If lure hunting, don't forget to cheat while you are here.  Using Berley (chumming) will increase your chances enourmously.   It is not the smell of the burley that attracts the kingi's but the commotion of million+ bait fish in a feeding frenzy.   By casting up and down the coastline and around the berley area I would be very suprised if you don't hook up.  Without berley it is just a slom chance that A) you come across a fish & B) that Kingi is currently in an eating mood. The commotion of the bait fish around the berley turns the Kingi "on" and they won't hesitate to take a lure.

A bit like the old trick when a Kingi is around but ignoring the lures / live bait,  throw rocks in the water near it and it will get excited and start to eat.



Posted By: jac
Date Posted: 30 Jun 2022 at 2:43pm
“A bit like the old trick when a Kingi is around but ignoring the lures / live bait, throw rocks in the water near it and it will get excited and start to eat”
Great tip 👍🏼


Posted By: Pedrotms
Date Posted: 03 Jul 2022 at 8:23am
I'll do my best, with or without burley, that is for sure Wink


Posted By: Pedrotms
Date Posted: 03 Jul 2022 at 8:32am
Guys, thanks for all the help so far, but I'll keep some questions coming if you don't mind.

I've been reading quite a lot about private land and public land in NZ, and it is not so clear to me how one finds out if it is trespassing private land or not, or if I can go through some land without annoying the owners and incurring into legal issues.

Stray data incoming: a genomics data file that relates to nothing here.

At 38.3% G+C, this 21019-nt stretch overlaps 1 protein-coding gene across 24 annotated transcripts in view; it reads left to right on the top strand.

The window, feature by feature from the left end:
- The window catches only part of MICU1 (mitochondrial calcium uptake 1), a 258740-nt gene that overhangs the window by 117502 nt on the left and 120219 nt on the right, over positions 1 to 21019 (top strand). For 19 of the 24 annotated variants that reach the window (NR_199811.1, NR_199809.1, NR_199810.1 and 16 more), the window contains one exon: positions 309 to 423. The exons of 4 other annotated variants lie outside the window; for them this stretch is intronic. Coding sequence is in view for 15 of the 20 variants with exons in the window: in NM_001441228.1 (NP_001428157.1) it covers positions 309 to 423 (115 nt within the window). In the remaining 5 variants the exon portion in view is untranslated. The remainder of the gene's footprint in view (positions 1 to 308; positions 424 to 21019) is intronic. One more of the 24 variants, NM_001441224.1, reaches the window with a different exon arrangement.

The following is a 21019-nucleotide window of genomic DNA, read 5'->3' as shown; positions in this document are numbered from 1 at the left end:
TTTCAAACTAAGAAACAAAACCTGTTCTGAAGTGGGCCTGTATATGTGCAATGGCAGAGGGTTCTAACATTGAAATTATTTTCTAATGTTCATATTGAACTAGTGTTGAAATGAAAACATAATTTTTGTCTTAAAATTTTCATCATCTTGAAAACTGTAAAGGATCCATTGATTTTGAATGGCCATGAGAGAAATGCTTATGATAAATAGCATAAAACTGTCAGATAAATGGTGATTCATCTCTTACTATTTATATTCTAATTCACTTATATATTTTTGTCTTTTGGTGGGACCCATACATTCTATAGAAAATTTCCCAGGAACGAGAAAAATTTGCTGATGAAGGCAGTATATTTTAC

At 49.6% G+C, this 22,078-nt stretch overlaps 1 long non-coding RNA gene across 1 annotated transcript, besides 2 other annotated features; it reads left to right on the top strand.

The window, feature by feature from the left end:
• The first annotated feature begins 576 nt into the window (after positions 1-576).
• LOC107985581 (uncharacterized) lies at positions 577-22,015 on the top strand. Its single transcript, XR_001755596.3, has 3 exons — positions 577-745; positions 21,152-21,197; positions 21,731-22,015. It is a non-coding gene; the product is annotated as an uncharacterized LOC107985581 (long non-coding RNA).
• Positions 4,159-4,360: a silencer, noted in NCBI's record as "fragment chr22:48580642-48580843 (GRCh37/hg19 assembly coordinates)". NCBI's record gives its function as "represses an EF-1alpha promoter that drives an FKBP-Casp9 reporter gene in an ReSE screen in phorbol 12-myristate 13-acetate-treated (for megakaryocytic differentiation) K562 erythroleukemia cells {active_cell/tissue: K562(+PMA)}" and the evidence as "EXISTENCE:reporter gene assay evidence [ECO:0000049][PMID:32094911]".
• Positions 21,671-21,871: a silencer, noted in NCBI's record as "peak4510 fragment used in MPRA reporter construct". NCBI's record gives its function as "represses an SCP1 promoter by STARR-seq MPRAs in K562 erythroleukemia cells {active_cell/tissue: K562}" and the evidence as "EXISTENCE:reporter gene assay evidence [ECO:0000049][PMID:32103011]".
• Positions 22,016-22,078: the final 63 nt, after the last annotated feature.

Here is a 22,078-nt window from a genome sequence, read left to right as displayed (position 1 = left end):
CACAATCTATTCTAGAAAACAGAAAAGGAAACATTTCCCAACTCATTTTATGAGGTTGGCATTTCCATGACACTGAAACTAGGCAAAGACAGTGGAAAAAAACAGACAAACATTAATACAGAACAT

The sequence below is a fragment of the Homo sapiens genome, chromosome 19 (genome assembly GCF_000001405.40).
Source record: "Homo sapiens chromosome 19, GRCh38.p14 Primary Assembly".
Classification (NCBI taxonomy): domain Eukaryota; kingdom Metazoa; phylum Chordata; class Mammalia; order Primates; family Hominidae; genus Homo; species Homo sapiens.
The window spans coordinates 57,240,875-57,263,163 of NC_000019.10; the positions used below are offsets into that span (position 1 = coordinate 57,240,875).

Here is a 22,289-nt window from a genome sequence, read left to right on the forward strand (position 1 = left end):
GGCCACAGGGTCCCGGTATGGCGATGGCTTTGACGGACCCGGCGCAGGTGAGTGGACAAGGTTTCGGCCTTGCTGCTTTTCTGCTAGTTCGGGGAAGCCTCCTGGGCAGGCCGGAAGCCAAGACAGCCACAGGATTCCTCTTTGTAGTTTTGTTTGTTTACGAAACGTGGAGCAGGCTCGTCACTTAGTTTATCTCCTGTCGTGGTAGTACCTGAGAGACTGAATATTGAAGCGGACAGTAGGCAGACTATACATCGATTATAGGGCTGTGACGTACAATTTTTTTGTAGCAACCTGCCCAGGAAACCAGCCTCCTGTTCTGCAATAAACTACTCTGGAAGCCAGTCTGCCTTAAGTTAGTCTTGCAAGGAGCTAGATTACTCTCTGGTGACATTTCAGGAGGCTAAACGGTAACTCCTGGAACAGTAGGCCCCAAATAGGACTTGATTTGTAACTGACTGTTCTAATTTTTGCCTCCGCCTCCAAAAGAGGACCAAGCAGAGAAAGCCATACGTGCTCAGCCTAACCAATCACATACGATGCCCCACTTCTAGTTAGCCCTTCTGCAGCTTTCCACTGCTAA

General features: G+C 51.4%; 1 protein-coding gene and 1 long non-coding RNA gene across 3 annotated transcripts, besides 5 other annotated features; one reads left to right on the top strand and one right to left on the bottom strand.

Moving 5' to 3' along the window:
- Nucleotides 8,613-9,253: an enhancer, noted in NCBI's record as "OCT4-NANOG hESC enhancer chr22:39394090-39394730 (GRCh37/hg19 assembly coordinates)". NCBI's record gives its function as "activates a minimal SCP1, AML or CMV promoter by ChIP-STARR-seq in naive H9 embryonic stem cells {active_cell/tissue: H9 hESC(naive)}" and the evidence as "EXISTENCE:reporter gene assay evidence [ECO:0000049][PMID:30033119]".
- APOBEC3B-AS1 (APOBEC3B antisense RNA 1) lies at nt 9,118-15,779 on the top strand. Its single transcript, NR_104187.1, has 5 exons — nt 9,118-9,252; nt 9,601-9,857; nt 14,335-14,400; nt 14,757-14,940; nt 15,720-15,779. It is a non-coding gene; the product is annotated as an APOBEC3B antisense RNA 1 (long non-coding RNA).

The last thing I want to do is get into unnecessary trouble and annoy the landowners, it's not their fault that an uninformed "alien" fisherman like me goesthrough their property.
Is there a way to figure out if I can go through a particular path or follow a particular road, or if I can't?? Or to figure out in advance where is the public and private land?
Like, the road through Coromandel to reach Port Jackson and go further to Fletchers Bay, I can see it on many maps, but is it public or part of it is private?
This sort of stuff worries me, especially if I'm to go to the Far North and wander around.

On a different note, can you guys point me to, or recommend to me, good fishing stores in Coromandel/Auckland, and in the Far North? I always like to visit local stores and talk with the people there.


Posted By: Shilo
Date Posted: 03 Jul 2022 at 8:48am
You shouldn't have much problem as most public / private land is fairly obvious.  Department of Conservation (DOC) and council reserves are all OK as well as the coastline if you can get round it without climbing over fences etc.   There is the odd exception that might catch you out like the large hill beside Spirits Bay camping ground in the Far North.  Around the rocks is fine (and great fishing for Kingi's) but don't climb the hill.